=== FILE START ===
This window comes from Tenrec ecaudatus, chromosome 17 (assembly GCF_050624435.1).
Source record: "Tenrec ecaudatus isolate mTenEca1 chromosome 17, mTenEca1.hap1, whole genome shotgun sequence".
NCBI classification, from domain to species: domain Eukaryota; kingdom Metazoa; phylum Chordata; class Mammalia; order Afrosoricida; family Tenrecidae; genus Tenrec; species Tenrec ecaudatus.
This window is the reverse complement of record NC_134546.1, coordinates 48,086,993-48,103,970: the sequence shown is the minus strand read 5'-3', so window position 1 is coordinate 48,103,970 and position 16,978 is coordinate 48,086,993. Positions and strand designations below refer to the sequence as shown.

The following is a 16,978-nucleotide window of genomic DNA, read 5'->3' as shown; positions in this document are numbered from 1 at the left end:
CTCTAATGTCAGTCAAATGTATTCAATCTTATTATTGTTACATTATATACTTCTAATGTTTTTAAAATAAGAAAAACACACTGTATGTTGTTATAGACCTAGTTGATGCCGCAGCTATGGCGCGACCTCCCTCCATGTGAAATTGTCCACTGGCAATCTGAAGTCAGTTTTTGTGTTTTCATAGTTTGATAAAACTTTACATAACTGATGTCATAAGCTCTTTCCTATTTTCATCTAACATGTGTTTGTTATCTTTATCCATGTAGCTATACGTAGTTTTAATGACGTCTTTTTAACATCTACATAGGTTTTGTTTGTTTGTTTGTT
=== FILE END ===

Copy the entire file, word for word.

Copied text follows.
This window comes from Tenrec ecaudatus, chromosome 17 (assembly GCF_050624435.1).
Source record: "Tenrec ecaudatus isolate mTenEca1 chromosome 17, mTenEca1.hap1, whole genome shotgun sequence".
NCBI classification, from domain to species: domain Eukaryota; kingdom Metazoa; phylum Chordata; class Mammalia; order Afrosoricida; family Tenrecidae; genus Tenrec; species Tenrec ecaudatus.
This window is the reverse complement of record NC_134546.1, coordinates 48,086,993-48,103,970: the sequence shown is the minus strand read 5'-3', so window position 1 is coordinate 48,103,970 and position 16,978 is coordinate 48,086,993. Positions and strand designations below refer to the sequence as shown.

The following is a 16,978-nucleotide window of genomic DNA, read 5'->3' as shown; positions in this document are numbered from 1 at the left end:
CTCTAATGTCAGTCAAATGTATTCAATCTTATTATTGTTACATTATATACTTCTAATGTTTTTAAAATAAGAAAAACACACTGTATGTTGTTATAGACCTAGTTGATGCCGCAGCTATGGCGCGACCTCCCTCCATGTGAAATTGTCCACTGGCAATCTGAAGTCAGTTTTTGTGTTTTCATAGTTTGATAAAACTTTACATAACTGATGTCATAAGCTCTTTCCTATTTTCATCTAACATGTGTTTGTTATCTTTATCCATGTAGCTATACGTAGTTTTAATGACGTCTTTTTAACATCTACATAGGTTTTGTTTGTTTGTTTGTT